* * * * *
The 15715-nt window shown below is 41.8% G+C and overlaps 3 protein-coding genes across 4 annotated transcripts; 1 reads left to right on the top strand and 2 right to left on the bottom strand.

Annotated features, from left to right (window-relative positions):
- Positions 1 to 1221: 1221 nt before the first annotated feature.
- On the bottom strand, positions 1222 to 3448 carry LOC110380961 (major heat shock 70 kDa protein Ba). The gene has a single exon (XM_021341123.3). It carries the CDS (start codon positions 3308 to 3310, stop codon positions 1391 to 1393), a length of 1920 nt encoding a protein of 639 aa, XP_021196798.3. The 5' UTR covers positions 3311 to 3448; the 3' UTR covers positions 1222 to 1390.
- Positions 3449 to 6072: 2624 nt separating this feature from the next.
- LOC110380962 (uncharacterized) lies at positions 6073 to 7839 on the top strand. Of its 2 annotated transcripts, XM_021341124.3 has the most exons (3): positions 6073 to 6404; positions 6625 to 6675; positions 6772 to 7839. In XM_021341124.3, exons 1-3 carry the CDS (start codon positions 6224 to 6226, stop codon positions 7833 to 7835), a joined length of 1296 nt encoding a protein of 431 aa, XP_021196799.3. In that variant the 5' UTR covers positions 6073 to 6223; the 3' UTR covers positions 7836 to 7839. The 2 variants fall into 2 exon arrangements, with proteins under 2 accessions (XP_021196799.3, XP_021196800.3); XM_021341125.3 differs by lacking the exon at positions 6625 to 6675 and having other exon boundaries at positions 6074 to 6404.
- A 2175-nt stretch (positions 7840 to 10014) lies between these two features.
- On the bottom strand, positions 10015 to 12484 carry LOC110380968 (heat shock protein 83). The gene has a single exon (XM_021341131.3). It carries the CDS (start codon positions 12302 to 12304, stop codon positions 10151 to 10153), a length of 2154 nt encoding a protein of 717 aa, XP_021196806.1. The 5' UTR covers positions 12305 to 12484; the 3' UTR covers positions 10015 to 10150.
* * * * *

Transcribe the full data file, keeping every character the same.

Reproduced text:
The 15715-nt window shown below is 41.8% G+C and overlaps 3 protein-coding genes across 4 annotated transcripts; 1 reads left to right on the top strand and 2 right to left on the bottom strand.

Annotated features, from left to right (window-relative positions):
- Positions 1 to 1221: 1221 nt before the first annotated feature.
- On the bottom strand, positions 1222 to 3448 carry LOC110380961 (major heat shock 70 kDa protein Ba). The gene has a single exon (XM_021341123.3). It carries the CDS (start codon positions 3308 to 3310, stop codon positions 1391 to 1393), a length of 1920 nt encoding a protein of 639 aa, XP_021196798.3. The 5' UTR covers positions 3311 to 3448; the 3' UTR covers positions 1222 to 1390.
- Positions 3449 to 6072: 2624 nt separating this feature from the next.
- LOC110380962 (uncharacterized) lies at positions 6073 to 7839 on the top strand. Of its 2 annotated transcripts, XM_021341124.3 has the most exons (3): positions 6073 to 6404; positions 6625 to 6675; positions 6772 to 7839. In XM_021341124.3, exons 1-3 carry the CDS (start codon positions 6224 to 6226, stop codon positions 7833 to 7835), a joined length of 1296 nt encoding a protein of 431 aa, XP_021196799.3. In that variant the 5' UTR covers positions 6073 to 6223; the 3' UTR covers positions 7836 to 7839. The 2 variants fall into 2 exon arrangements, with proteins under 2 accessions (XP_021196799.3, XP_021196800.3); XM_021341125.3 differs by lacking the exon at positions 6625 to 6675 and having other exon boundaries at positions 6074 to 6404.
- A 2175-nt stretch (positions 7840 to 10014) lies between these two features.
- On the bottom strand, positions 10015 to 12484 carry LOC110380968 (heat shock protein 83). The gene has a single exon (XM_021341131.3). It carries the CDS (start codon positions 12302 to 12304, stop codon positions 10151 to 10153), a length of 2154 nt encoding a protein of 717 aa, XP_021196806.1. The 5' UTR covers positions 12305 to 12484; the 3' UTR covers positions 10015 to 10150.